A pressing question facing both police and the communities they serve is how did police move so quickly from this —
And what are the ramifications and unintended consequences of doing so?
I might add that the “presentation of self;” how we dress — is how we see ourselves and how we want to be seen by others matters and matters greatly if communities, especially communities of color are ever going to trust and support those who police their neighborhoods.
So, if police wish to be viewed as “guardians” rather than “warriors” in their daily, routine work, how might they dress in order to make their role of guardian be understood and accepted by those policed?
Quite frankly, as a retired police officer, I find the present uniform conglomeration of most police agencies to be highly offensive and counter to their role protecting and serving. It’s time to keep the hardware in reserve. Every call should not require such armament.
I tried to address this some years back. See the attached piece from the COPS Office Community Policing Dispatchâ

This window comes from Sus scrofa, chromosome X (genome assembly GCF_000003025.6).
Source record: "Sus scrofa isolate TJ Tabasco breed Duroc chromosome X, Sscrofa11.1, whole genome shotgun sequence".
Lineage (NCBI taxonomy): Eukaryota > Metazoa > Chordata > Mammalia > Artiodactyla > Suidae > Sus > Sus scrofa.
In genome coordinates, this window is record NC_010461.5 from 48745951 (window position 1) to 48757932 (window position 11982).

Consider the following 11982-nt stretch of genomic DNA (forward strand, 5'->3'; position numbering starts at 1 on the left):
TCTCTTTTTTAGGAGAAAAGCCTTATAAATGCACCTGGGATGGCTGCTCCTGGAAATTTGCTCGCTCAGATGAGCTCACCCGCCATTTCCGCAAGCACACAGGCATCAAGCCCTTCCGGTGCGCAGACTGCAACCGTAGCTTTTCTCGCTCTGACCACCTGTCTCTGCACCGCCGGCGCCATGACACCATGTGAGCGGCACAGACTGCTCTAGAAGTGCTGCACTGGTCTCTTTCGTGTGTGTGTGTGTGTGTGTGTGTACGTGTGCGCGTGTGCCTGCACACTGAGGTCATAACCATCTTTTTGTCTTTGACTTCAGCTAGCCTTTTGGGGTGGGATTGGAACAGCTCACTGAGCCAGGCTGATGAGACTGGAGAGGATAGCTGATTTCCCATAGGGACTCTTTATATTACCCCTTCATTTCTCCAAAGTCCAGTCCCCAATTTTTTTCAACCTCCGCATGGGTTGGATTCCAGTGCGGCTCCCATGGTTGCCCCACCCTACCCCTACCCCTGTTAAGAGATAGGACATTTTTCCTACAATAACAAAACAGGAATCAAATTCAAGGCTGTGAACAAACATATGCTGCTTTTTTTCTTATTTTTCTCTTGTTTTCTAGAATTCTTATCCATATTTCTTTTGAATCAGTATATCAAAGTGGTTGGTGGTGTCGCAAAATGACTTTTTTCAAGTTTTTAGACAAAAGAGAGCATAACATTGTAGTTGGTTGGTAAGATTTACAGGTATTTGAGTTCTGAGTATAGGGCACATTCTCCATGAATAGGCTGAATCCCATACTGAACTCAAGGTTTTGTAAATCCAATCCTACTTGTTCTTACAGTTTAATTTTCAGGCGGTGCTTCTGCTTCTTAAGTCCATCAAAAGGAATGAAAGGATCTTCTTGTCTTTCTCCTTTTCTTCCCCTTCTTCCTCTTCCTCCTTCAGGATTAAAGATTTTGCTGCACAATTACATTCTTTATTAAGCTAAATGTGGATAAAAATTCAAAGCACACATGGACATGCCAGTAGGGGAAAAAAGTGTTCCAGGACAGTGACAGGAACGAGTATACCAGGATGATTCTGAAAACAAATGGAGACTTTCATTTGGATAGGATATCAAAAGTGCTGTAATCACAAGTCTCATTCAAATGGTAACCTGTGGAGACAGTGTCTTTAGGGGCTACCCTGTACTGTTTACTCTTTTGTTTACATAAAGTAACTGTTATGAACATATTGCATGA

Karl W. Bickel
I most definitely agree with you on this one David. It’s not often that I do.
Nice to know. Perhaps the beginning of dialogue. So infrequent nowadays.
I miss the old days when the cops just carry a gun, baton, and wore a white shirt, and an eight-point that you see on the movie It’s a Mad, Mad, Mad, Mad world
Yeah, I miss the old days when many police officers wore a white shirt, the hat that is shown in the above picture, a baton, and a gun or when they wore the LAPD Adam 12 police uniforms. It makes the cops less threatening. Nowadays, you can’t tell the difference between a cop and a member of the armed forces when both of them wear combat gear.